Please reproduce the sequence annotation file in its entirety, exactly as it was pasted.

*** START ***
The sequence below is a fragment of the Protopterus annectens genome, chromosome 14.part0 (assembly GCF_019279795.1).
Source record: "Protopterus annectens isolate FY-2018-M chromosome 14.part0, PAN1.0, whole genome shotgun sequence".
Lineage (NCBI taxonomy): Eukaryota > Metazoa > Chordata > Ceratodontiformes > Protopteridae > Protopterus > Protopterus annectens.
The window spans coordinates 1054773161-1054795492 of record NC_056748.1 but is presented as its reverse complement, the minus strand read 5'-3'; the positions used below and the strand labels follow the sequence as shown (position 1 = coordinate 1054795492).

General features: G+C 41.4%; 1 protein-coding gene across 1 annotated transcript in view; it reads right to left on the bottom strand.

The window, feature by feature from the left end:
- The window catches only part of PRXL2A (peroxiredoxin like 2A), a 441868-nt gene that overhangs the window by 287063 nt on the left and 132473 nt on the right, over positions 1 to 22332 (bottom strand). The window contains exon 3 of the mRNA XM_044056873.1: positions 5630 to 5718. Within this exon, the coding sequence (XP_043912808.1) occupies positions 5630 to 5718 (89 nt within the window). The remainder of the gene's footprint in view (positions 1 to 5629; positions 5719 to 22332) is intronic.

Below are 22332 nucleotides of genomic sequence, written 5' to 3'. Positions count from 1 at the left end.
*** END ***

The sequence below is a fragment of the Protopterus annectens genome, chromosome 14.part0 (assembly GCF_019279795.1).
Source record: "Protopterus annectens isolate FY-2018-M chromosome 14.part0, PAN1.0, whole genome shotgun sequence".
Lineage (NCBI taxonomy): Eukaryota > Metazoa > Chordata > Ceratodontiformes > Protopteridae > Protopterus > Protopterus annectens.
The window spans coordinates 1054773161-1054795492 of record NC_056748.1 but is presented as its reverse complement, the minus strand read 5'-3'; the positions used below and the strand labels follow the sequence as shown (position 1 = coordinate 1054795492).

General features: G+C 41.4%; 1 protein-coding gene across 1 annotated transcript in view; it reads right to left on the bottom strand.

The window, feature by feature from the left end:
- The window catches only part of PRXL2A (peroxiredoxin like 2A), a 441868-nt gene that overhangs the window by 287063 nt on the left and 132473 nt on the right, over positions 1 to 22332 (bottom strand). The window contains exon 3 of the mRNA XM_044056873.1: positions 5630 to 5718. Within this exon, the coding sequence (XP_043912808.1) occupies positions 5630 to 5718 (89 nt within the window). The remainder of the gene's footprint in view (positions 1 to 5629; positions 5719 to 22332) is intronic.

Below are 22332 nucleotides of genomic sequence, written 5' to 3'. Positions count from 1 at the left end.